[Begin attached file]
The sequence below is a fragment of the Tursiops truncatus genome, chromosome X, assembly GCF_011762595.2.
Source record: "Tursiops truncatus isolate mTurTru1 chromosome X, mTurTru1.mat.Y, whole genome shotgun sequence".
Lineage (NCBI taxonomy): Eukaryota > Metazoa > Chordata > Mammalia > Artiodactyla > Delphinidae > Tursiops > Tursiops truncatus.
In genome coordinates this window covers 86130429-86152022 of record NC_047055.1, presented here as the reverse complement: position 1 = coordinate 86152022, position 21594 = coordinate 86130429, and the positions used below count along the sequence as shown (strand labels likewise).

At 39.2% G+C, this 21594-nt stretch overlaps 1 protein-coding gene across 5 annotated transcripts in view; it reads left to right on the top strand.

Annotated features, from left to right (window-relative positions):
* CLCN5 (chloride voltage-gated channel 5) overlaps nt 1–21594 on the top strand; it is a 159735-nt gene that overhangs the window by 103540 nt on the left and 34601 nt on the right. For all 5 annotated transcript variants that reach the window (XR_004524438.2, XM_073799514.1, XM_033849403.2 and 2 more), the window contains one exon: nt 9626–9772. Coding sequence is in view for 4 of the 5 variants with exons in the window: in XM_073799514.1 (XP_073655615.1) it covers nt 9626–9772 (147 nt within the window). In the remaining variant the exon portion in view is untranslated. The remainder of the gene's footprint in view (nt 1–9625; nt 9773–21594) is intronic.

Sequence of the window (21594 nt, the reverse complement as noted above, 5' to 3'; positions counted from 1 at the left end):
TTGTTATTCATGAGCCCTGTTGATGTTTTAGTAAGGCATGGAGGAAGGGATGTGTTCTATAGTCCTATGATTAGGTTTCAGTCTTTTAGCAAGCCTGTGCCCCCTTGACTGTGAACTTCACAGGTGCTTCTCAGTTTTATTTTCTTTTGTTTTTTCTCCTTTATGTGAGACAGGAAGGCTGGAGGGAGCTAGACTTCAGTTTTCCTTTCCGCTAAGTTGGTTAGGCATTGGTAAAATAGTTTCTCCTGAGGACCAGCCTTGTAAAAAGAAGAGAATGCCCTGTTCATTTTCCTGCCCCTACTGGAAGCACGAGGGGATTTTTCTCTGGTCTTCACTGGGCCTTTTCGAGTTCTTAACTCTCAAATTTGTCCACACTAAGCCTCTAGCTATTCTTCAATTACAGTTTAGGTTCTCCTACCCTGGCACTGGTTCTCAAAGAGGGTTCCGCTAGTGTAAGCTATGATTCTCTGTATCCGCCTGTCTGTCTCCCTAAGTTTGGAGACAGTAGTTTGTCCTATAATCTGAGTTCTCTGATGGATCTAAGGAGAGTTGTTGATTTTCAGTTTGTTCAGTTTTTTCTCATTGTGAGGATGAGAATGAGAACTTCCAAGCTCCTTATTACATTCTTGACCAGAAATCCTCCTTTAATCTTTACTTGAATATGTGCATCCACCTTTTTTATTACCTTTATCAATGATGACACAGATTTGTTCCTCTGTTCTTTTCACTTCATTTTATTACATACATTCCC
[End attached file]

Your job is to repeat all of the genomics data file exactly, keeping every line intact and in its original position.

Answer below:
The sequence below is a fragment of the Tursiops truncatus genome, chromosome X, assembly GCF_011762595.2.
Source record: "Tursiops truncatus isolate mTurTru1 chromosome X, mTurTru1.mat.Y, whole genome shotgun sequence".
Lineage (NCBI taxonomy): Eukaryota > Metazoa > Chordata > Mammalia > Artiodactyla > Delphinidae > Tursiops > Tursiops truncatus.
In genome coordinates this window covers 86130429-86152022 of record NC_047055.1, presented here as the reverse complement: position 1 = coordinate 86152022, position 21594 = coordinate 86130429, and the positions used below count along the sequence as shown (strand labels likewise).

At 39.2% G+C, this 21594-nt stretch overlaps 1 protein-coding gene across 5 annotated transcripts in view; it reads left to right on the top strand.

Annotated features, from left to right (window-relative positions):
* CLCN5 (chloride voltage-gated channel 5) overlaps nt 1–21594 on the top strand; it is a 159735-nt gene that overhangs the window by 103540 nt on the left and 34601 nt on the right. For all 5 annotated transcript variants that reach the window (XR_004524438.2, XM_073799514.1, XM_033849403.2 and 2 more), the window contains one exon: nt 9626–9772. Coding sequence is in view for 4 of the 5 variants with exons in the window: in XM_073799514.1 (XP_073655615.1) it covers nt 9626–9772 (147 nt within the window). In the remaining variant the exon portion in view is untranslated. The remainder of the gene's footprint in view (nt 1–9625; nt 9773–21594) is intronic.

Sequence of the window (21594 nt, the reverse complement as noted above, 5' to 3'; positions counted from 1 at the left end):
TTGTTATTCATGAGCCCTGTTGATGTTTTAGTAAGGCATGGAGGAAGGGATGTGTTCTATAGTCCTATGATTAGGTTTCAGTCTTTTAGCAAGCCTGTGCCCCCTTGACTGTGAACTTCACAGGTGCTTCTCAGTTTTATTTTCTTTTGTTTTTTCTCCTTTATGTGAGACAGGAAGGCTGGAGGGAGCTAGACTTCAGTTTTCCTTTCCGCTAAGTTGGTTAGGCATTGGTAAAATAGTTTCTCCTGAGGACCAGCCTTGTAAAAAGAAGAGAATGCCCTGTTCATTTTCCTGCCCCTACTGGAAGCACGAGGGGATTTTTCTCTGGTCTTCACTGGGCCTTTTCGAGTTCTTAACTCTCAAATTTGTCCACACTAAGCCTCTAGCTATTCTTCAATTACAGTTTAGGTTCTCCTACCCTGGCACTGGTTCTCAAAGAGGGTTCCGCTAGTGTAAGCTATGATTCTCTGTATCCGCCTGTCTGTCTCCCTAAGTTTGGAGACAGTAGTTTGTCCTATAATCTGAGTTCTCTGATGGATCTAAGGAGAGTTGTTGATTTTCAGTTTGTTCAGTTTTTTCTCATTGTGAGGATGAGAATGAGAACTTCCAAGCTCCTTATTACATTCTTGACCAGAAATCCTCCTTTAATCTTTACTTGAATATGTGCATCCACCTTTTTTATTACCTTTATCAATGATGACACAGATTTGTTCCTCTGTTCTTTTCACTTCATTTTATTACATACATTCCC